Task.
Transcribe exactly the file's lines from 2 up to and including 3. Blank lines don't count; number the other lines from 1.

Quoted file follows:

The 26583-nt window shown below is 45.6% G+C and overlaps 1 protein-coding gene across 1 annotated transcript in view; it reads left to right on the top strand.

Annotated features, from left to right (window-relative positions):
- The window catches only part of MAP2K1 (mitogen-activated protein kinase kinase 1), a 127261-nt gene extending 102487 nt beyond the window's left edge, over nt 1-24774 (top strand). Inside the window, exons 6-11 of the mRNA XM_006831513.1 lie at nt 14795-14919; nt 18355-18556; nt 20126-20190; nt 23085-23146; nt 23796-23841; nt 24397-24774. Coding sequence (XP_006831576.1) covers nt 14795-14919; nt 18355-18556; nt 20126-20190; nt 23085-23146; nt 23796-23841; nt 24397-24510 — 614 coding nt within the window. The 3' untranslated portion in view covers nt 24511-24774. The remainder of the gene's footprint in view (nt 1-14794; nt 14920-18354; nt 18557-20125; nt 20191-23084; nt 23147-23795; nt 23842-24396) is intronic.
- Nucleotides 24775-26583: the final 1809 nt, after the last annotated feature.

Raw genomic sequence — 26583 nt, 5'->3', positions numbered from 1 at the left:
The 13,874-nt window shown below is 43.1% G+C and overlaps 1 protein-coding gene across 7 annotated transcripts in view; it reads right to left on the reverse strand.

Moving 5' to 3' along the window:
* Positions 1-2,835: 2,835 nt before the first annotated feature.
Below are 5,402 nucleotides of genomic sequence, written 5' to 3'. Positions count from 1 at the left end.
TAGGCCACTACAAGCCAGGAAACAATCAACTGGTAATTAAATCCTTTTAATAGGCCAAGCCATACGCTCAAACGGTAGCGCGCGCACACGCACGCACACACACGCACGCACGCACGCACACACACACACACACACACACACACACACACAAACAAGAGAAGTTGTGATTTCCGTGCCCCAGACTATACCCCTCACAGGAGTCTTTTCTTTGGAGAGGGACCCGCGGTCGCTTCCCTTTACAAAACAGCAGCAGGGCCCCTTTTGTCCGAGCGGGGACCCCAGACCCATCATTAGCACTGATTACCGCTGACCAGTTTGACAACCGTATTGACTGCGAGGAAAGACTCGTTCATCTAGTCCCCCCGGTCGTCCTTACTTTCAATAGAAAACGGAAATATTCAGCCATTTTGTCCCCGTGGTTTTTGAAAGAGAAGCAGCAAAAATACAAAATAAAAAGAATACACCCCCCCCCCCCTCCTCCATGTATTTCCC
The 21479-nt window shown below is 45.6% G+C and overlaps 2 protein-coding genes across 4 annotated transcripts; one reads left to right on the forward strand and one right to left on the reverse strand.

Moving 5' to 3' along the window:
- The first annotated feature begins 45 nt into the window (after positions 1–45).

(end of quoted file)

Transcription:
Annotated features, from left to right (window-relative positions):
- The window catches only part of MAP2K1 (mitogen-activated protein kinase kinase 1), a 127261-nt gene extending 102487 nt beyond the window's left edge, over nt 1-24774 (top strand). Inside the window, exons 6-11 of the mRNA XM_006831513.1 lie at nt 14795-14919; nt 18355-18556; nt 20126-20190; nt 23085-23146; nt 23796-23841; nt 24397-24774. Coding sequence (XP_006831576.1) covers nt 14795-14919; nt 18355-18556; nt 20126-20190; nt 23085-23146; nt 23796-23841; nt 24397-24510 — 614 coding nt within the window. The 3' untranslated portion in view covers nt 24511-24774. The remainder of the gene's footprint in view (nt 1-14794; nt 14920-18354; nt 18557-20125; nt 20191-23084; nt 23147-23795; nt 23842-24396) is intronic.